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MOBILE & TELECOMMUNICATIONS

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Founded Year

1997

Stage

Unattributed VC - VI | Alive

Total Raised

$33.11M

Last Raised

$10M | 21 yrs ago

About Wireless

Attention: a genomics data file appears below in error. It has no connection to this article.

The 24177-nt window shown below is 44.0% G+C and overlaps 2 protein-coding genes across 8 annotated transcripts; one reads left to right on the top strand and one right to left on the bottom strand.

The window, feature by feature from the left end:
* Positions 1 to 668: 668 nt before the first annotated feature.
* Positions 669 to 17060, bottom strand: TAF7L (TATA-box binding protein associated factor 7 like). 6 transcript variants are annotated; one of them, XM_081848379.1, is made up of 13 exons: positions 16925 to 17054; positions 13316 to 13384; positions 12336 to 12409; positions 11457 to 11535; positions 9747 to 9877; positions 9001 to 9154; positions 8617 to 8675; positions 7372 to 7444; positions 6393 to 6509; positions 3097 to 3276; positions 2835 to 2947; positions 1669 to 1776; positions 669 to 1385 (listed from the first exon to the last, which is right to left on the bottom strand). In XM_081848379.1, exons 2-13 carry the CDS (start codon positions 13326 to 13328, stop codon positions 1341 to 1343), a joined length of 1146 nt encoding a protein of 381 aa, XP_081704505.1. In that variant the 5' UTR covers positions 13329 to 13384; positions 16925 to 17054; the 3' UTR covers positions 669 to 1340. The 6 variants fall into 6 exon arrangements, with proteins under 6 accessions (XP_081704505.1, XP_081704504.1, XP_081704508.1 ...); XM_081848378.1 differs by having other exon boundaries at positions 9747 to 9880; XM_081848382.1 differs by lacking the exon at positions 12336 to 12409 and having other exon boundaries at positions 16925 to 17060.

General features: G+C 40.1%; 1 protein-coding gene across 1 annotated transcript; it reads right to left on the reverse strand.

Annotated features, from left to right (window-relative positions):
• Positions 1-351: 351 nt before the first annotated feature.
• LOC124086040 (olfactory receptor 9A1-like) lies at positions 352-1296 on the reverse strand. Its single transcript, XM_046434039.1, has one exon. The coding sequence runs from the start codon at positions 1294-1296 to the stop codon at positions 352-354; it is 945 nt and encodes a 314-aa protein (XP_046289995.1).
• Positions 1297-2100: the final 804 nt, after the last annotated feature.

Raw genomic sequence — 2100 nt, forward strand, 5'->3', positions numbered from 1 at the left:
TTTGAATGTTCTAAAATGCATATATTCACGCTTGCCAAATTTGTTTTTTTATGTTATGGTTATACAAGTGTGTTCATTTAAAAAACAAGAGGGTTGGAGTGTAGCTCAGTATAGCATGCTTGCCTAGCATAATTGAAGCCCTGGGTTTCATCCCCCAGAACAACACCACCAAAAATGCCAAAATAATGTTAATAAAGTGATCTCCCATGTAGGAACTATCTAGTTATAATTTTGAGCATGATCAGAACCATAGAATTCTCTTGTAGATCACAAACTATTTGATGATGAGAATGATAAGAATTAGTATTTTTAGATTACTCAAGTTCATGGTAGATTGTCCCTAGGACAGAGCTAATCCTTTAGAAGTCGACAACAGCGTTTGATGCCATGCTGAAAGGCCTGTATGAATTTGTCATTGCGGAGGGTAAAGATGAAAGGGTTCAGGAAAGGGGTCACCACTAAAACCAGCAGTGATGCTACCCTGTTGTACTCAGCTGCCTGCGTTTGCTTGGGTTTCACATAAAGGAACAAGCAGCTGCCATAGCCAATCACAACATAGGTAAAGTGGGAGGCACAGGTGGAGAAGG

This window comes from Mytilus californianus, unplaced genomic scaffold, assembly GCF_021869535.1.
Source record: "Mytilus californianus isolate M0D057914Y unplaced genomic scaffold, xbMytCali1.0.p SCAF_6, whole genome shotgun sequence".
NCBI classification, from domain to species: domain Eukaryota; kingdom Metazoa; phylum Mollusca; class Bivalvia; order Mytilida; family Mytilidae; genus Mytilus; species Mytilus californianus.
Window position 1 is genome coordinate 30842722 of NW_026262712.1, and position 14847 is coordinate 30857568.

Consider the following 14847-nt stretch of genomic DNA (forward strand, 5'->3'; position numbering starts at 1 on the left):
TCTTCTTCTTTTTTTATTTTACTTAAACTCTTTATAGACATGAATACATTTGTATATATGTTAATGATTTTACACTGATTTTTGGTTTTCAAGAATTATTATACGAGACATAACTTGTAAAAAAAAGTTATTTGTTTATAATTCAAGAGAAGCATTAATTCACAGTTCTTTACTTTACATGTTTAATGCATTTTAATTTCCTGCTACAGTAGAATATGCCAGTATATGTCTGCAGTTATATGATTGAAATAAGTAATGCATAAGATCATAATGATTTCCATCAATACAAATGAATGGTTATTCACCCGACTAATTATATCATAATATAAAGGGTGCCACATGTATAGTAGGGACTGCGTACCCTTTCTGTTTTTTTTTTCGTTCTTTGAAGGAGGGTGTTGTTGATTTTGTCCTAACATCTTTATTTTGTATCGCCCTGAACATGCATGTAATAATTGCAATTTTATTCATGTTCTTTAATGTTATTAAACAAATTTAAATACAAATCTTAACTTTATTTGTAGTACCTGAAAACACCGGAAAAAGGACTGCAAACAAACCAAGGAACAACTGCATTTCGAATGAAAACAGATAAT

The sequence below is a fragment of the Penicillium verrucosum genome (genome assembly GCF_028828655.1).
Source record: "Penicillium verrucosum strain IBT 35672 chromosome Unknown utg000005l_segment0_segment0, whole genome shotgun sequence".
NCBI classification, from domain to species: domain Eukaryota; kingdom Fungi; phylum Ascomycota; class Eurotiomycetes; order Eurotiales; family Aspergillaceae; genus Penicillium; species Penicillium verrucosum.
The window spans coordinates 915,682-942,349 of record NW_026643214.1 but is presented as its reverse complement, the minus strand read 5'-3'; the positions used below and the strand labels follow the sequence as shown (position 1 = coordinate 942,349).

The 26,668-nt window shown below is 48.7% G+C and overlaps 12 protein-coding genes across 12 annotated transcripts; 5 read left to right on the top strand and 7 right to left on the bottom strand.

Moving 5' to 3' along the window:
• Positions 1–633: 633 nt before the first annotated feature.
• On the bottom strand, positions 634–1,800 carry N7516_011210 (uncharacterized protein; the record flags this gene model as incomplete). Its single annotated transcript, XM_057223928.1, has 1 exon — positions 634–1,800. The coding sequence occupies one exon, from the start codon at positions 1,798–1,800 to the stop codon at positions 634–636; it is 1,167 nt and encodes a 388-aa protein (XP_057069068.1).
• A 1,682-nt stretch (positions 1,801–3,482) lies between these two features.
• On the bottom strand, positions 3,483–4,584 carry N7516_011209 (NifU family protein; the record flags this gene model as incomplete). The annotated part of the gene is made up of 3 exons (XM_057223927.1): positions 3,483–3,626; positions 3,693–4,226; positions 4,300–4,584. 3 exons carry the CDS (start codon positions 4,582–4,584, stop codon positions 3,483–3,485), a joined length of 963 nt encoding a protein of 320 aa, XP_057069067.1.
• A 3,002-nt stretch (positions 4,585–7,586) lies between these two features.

Wireless is a company based in Santa Clara, California. Wireless' investors include Crossroads Venture Capital, Advent International, Gemini Investors, Stratford Capital Partners and HMS Hawaii Management.

Wireless Headquarter Location

5452 Betsy Ross Drive

Santa Clara, California, 95054,

United States

408-727-8383

Latest Wireless News

MANAGEMENT'S DISCUSSION AND ANALYSIS OF TRILOGY INTERNATIONAL PARTNERS INC - Form 6-K

Nov 10, 2021